Hollywood Rose - The Roots Of Guns N' Roses
(Deadline) Killer kollectable here for anybody into GN'R (perhaps you've heard of them?), Hollywood Rose is an elegant reissue of the pre-GN'R demo that features Axl, Izzy and two Pete Bests called Johnny Kreis and Chris Weber. It is elegant, because it looks great, including cardboard oversleeve, rare live, candid, promo, set-list and handbill photos, and a fully explanatory essay from early band manager Vicky Hamilton. The songs are provided in early demo version, and then again with a not-much-improvement remix from Gilby Clarke (two songs get Tracii Guns guitar overdubs) and then all five once again with a hot-clocking, hi-fidelity remix from Cinderella drummer Fred Coury, who (surprise) turns up and tightens up the drums, an improvement much welcome in that curiously three of the five tracks are quick, snappy, punky double-bass rippers. Of these, Shadow Of Your Love is the best, due to a memorable chorus, but then Killing Time and Anything Goes could have easily slotted into Appetite For Destruction, both of them funky, complicated, and high-wined by Axl. In a word, this is riveting stuff, not crap, and very much a facsimile of early GN'R. Sure, it's five tracks repeated three times, but it's damn important all the same.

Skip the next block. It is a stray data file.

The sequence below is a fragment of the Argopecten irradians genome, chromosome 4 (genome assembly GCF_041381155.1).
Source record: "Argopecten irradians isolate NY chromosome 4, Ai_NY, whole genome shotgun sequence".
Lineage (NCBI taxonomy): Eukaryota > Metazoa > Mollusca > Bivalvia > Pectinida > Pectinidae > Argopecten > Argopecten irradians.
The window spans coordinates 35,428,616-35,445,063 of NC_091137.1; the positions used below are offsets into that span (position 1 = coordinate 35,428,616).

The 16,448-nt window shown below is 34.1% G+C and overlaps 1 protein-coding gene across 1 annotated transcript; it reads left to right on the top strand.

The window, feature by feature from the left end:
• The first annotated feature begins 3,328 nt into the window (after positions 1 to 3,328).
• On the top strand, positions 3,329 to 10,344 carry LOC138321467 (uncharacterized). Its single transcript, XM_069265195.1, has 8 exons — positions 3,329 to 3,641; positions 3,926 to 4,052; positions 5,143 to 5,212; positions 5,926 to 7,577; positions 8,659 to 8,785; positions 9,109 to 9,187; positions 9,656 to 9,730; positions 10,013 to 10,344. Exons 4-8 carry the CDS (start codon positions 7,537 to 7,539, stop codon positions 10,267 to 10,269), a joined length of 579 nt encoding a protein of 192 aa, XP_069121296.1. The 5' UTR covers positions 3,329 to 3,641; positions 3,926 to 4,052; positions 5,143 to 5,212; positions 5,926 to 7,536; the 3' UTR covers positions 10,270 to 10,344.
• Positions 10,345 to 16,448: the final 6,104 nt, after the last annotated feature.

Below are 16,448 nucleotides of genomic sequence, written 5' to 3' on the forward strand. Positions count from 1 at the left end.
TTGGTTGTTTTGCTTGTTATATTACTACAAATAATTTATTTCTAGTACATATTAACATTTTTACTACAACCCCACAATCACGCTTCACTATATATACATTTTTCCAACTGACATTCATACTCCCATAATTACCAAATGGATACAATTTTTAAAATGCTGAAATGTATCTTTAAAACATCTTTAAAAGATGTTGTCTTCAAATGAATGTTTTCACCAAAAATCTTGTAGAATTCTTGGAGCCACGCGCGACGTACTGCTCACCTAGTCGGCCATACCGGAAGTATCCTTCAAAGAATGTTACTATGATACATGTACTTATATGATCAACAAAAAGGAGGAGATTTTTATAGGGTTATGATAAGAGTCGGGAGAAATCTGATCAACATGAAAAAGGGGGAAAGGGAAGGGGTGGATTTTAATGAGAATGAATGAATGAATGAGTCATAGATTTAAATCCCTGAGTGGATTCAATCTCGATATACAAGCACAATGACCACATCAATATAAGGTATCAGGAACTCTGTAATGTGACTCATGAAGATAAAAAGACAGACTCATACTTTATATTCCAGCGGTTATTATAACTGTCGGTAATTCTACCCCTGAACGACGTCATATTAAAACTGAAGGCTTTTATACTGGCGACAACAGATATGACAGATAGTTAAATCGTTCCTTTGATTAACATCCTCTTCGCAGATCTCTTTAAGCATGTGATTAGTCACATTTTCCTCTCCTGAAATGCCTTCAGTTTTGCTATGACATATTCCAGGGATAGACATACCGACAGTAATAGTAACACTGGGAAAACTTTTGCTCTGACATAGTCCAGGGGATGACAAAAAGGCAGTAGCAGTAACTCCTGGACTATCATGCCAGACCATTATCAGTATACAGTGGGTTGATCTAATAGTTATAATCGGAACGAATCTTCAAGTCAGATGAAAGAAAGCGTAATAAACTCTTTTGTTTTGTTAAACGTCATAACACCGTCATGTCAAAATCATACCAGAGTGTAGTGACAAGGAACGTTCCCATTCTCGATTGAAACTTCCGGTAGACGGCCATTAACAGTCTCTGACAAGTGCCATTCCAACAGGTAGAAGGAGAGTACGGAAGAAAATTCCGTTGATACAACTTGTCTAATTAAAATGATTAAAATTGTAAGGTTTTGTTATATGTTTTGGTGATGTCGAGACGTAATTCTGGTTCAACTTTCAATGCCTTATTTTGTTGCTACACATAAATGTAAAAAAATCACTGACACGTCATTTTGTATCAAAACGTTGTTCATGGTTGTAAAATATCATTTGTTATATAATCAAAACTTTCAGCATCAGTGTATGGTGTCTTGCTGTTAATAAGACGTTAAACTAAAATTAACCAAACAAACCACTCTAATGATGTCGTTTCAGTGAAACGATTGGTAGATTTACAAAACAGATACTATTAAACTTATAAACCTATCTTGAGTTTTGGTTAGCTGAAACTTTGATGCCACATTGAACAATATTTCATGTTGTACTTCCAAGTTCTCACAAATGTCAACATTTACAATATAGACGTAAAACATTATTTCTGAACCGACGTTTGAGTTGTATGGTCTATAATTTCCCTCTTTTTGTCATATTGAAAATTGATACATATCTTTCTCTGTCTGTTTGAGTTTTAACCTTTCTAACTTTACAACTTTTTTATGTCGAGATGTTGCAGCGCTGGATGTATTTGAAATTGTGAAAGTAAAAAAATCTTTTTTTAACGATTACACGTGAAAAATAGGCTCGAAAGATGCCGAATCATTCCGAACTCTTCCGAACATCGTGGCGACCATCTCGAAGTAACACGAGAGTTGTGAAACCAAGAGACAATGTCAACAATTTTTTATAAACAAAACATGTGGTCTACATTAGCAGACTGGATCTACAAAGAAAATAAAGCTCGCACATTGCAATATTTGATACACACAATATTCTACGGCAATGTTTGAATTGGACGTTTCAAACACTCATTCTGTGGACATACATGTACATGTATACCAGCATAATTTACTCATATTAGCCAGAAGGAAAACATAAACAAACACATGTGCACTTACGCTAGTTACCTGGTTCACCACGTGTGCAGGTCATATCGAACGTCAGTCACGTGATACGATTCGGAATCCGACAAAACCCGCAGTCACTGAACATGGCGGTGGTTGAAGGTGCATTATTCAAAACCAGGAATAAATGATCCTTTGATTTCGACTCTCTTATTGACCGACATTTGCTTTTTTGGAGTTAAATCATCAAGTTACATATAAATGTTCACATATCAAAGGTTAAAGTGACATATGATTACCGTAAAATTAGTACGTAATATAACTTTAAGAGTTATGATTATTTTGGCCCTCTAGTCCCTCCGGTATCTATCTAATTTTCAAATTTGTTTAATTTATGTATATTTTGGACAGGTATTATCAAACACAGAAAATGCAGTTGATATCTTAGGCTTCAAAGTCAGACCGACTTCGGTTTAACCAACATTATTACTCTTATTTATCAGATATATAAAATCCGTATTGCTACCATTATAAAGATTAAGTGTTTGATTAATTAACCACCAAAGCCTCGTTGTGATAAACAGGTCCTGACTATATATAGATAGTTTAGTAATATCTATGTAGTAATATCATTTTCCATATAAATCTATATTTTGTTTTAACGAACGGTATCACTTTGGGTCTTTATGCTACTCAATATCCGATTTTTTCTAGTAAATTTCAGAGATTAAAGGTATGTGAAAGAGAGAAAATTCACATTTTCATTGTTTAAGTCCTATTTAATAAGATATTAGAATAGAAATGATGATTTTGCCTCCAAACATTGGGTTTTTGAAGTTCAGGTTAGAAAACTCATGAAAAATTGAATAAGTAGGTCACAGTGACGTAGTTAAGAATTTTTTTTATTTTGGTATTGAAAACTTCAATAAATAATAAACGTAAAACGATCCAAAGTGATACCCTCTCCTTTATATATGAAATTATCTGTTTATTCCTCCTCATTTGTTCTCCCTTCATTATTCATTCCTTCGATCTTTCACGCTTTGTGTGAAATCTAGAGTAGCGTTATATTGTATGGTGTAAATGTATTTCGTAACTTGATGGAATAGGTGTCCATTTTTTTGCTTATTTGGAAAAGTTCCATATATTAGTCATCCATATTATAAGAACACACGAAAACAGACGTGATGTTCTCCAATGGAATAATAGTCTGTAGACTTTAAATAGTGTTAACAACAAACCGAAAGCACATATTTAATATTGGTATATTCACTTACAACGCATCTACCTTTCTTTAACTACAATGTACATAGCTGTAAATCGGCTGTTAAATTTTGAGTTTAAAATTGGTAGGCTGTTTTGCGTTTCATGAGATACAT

Motorhead - Inferno
This thing just gets hotter and hotter, like a raging... OK, enough silly spin. But fact is, after awful opener Terminal Show, I was rolling my eyes, with visions of Phil slashing at these lazy chords, skipping around the stage. Killers is an improvement, but we've heard it all before. Then... boom! In The Name Of Tragedy finds the band pummeling and metalizing and grinding out a true artful Motorhead classic. Suicide kinda drags again (through a No Class riff), albeit with a dark and bloody chorus, and then the whole rest of the album is downright charming at all speeds addressed. The production is crushing, lots of drums, guitars, bass in its place (as far as Lemmy will allow), roaring multi-tracked Lemmy vocals as needed. By the time the boogie-kicked Life's A Bitch and the vicious Down On Me arrive mid album, missteps from earlier are forgiven, In The Black being tall, dark and gruesome, Mikkey laying down his usual explosive groove. All told, there's cool variety to this thing, a few blues-derived things, a few NWOBHM-grey riffs, all delivered with fire and as importantly, additional emotional depth come chorus time: these songs all get better as the parts are rolled out. Closes with the acoustic Whorehouse Blues, which is just a little too under-arranged for my liking - a throwaway, which leaves about 45 minutes of dependable molten Motormusic, a collection subtly back to the band's roots and Lemmy's professed roots before that.
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